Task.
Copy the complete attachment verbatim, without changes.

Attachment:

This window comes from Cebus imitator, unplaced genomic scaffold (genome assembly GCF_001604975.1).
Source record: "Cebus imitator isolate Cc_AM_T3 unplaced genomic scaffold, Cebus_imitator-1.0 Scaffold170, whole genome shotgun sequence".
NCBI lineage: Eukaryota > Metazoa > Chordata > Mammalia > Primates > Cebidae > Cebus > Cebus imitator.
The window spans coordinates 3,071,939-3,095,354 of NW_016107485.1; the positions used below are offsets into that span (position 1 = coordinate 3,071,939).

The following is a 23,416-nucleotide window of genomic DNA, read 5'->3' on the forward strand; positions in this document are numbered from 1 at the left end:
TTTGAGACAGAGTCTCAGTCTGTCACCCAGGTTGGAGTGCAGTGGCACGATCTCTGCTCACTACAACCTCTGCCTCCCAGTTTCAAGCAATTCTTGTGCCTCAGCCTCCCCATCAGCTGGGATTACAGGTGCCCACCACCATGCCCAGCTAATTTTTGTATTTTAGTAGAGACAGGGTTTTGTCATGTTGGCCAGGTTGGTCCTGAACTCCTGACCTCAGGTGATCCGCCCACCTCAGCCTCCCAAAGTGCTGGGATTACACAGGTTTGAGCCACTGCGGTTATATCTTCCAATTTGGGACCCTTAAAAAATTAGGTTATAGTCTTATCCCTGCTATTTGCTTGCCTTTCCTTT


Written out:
This window comes from Cebus imitator, unplaced genomic scaffold (genome assembly GCF_001604975.1).
Source record: "Cebus imitator isolate Cc_AM_T3 unplaced genomic scaffold, Cebus_imitator-1.0 Scaffold170, whole genome shotgun sequence".
NCBI lineage: Eukaryota > Metazoa > Chordata > Mammalia > Primates > Cebidae > Cebus > Cebus imitator.
The window spans coordinates 3,071,939-3,095,354 of NW_016107485.1; the positions used below are offsets into that span (position 1 = coordinate 3,071,939).

The following is a 23,416-nucleotide window of genomic DNA, read 5'->3' on the forward strand; positions in this document are numbered from 1 at the left end:
TTTGAGACAGAGTCTCAGTCTGTCACCCAGGTTGGAGTGCAGTGGCACGATCTCTGCTCACTACAACCTCTGCCTCCCAGTTTCAAGCAATTCTTGTGCCTCAGCCTCCCCATCAGCTGGGATTACAGGTGCCCACCACCATGCCCAGCTAATTTTTGTATTTTAGTAGAGACAGGGTTTTGTCATGTTGGCCAGGTTGGTCCTGAACTCCTGACCTCAGGTGATCCGCCCACCTCAGCCTCCCAAAGTGCTGGGATTACACAGGTTTGAGCCACTGCGGTTATATCTTCCAATTTGGGACCCTTAAAAAATTAGGTTATAGTCTTATCCCTGCTATTTGCTTGCCTTTCCTTT